Two weeks ago NBC news anchor Brian Williams was caught in an exaggeration and now his reputation and the work of a lifetime hangs in jeopardy. He’s alive, he’s not in any physical danger. But don’t tell me that the damage to a lifetime of work and his legacy doesn’t weigh heavily on his heart, don’t tell me that it doesn’t mean much to him.
We stand firm and secure on the foundation of Christ. Our salvation is in him and only in him. Nothing you or I can ever do can add to our salvation. But, having been saved, God calls us all to participate in the building up of his church – no exceptions! And to build with materials that will endure through the fire, will carry their worth into eternity. But what materials have eternal value and what don’t?
The materials that have eternal quality are those materials that build in the spirit of Christ and for the glory of Christ. It’s not about how successful we are, not about how big or important the work God calls us to do seems to us or others. It’s about doing what God has called us to do with humility and grace. Working to promote Christ and his glory, not our own glory or agenda. It’s about growing in loving others and serving them in the name of our Lord.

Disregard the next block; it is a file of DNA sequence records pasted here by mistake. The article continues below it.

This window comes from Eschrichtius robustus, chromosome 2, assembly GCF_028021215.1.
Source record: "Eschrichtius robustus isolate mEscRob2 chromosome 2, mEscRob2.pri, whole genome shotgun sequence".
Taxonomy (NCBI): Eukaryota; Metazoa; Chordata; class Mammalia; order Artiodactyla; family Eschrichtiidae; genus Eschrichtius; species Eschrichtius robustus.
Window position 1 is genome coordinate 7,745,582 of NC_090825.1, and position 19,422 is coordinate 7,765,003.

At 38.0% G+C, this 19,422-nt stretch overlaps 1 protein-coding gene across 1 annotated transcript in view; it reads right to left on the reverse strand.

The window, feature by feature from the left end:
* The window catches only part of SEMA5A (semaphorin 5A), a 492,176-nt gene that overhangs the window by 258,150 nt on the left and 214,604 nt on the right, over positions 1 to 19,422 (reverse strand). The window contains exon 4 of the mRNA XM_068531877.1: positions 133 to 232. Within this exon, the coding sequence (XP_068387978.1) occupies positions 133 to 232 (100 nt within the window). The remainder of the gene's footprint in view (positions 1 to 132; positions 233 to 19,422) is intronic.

A humble youth group leader
Let me close with a brief story about an unsung hero in my life. When I was a teenager and newly saved, we had a youth group leader named Tom Terry. Tom was, I’d guess, in his mid-twenties and had a young family, but he faithfully led the youth group for many years. He wasn’t flamboyant, he didn’t do crazy things to attract youth to our meetings. Most of the time we met in his house and there were probably in general maybe 10-15 of us.
But graciously and gently, with a love and caring heart, he pointed us to the Lord Jesus. He would drive to my school on Mondays to meet me for lunch and we’d just talk about what God was doing in our lives. He cared, and he nurtured my walk with Jesus. Not a superstar, but a quiet servant. And I believe the material he worked with in the youth’s lives was Jesus material and will have lasting worth.
Maybe you think you don’t have much to offer. That’s not true. In the Lord’s hands, He can use it to contribute to His building in a way that will stand the test of eternity and the test of fire. But if you don’t contribute it, if you don’t use your gifts, if you sit on the bleachers and watch everyone else, well, God can’t use what you don’t give Him.
Let’s recommit ourselves to do our part and build up the church. And together let’s work to build, not for our glory but for Christ’s glory. Together let’s work not for our agenda, but for Christ’s agenda. Together let’s work, not to promote ourselves, but to promote Christ. Looking forward to the promised reward, the greatest of which will be to hear Him say, “well done, good and faithful servant. Enter into the joy of your Master.”